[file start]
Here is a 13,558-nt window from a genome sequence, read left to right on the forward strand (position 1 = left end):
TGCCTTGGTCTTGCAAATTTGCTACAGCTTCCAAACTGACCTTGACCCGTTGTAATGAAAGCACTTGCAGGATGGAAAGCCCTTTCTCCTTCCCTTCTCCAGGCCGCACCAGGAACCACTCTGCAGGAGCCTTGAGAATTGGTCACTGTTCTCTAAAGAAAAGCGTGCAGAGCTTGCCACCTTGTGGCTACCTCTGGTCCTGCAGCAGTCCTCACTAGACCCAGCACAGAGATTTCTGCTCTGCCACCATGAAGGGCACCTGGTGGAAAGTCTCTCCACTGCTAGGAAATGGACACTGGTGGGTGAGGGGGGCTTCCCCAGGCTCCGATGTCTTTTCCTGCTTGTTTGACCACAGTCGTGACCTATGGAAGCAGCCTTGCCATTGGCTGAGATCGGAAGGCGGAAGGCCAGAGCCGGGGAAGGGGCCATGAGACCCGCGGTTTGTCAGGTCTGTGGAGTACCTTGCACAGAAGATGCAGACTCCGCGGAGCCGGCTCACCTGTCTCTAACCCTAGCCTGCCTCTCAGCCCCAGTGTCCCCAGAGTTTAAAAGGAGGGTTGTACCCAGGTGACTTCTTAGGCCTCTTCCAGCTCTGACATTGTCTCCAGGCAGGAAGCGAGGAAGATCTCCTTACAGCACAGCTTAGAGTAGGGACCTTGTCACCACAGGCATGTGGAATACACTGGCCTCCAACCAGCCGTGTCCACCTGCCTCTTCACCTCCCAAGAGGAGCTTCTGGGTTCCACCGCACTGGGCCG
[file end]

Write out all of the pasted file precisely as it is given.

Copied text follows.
Here is a 13,558-nt window from a genome sequence, read left to right on the forward strand (position 1 = left end):
TGCCTTGGTCTTGCAAATTTGCTACAGCTTCCAAACTGACCTTGACCCGTTGTAATGAAAGCACTTGCAGGATGGAAAGCCCTTTCTCCTTCCCTTCTCCAGGCCGCACCAGGAACCACTCTGCAGGAGCCTTGAGAATTGGTCACTGTTCTCTAAAGAAAAGCGTGCAGAGCTTGCCACCTTGTGGCTACCTCTGGTCCTGCAGCAGTCCTCACTAGACCCAGCACAGAGATTTCTGCTCTGCCACCATGAAGGGCACCTGGTGGAAAGTCTCTCCACTGCTAGGAAATGGACACTGGTGGGTGAGGGGGGCTTCCCCAGGCTCCGATGTCTTTTCCTGCTTGTTTGACCACAGTCGTGACCTATGGAAGCAGCCTTGCCATTGGCTGAGATCGGAAGGCGGAAGGCCAGAGCCGGGGAAGGGGCCATGAGACCCGCGGTTTGTCAGGTCTGTGGAGTACCTTGCACAGAAGATGCAGACTCCGCGGAGCCGGCTCACCTGTCTCTAACCCTAGCCTGCCTCTCAGCCCCAGTGTCCCCAGAGTTTAAAAGGAGGGTTGTACCCAGGTGACTTCTTAGGCCTCTTCCAGCTCTGACATTGTCTCCAGGCAGGAAGCGAGGAAGATCTCCTTACAGCACAGCTTAGAGTAGGGACCTTGTCACCACAGGCATGTGGAATACACTGGCCTCCAACCAGCCGTGTCCACCTGCCTCTTCACCTCCCAAGAGGAGCTTCTGGGTTCCACCGCACTGGGCCG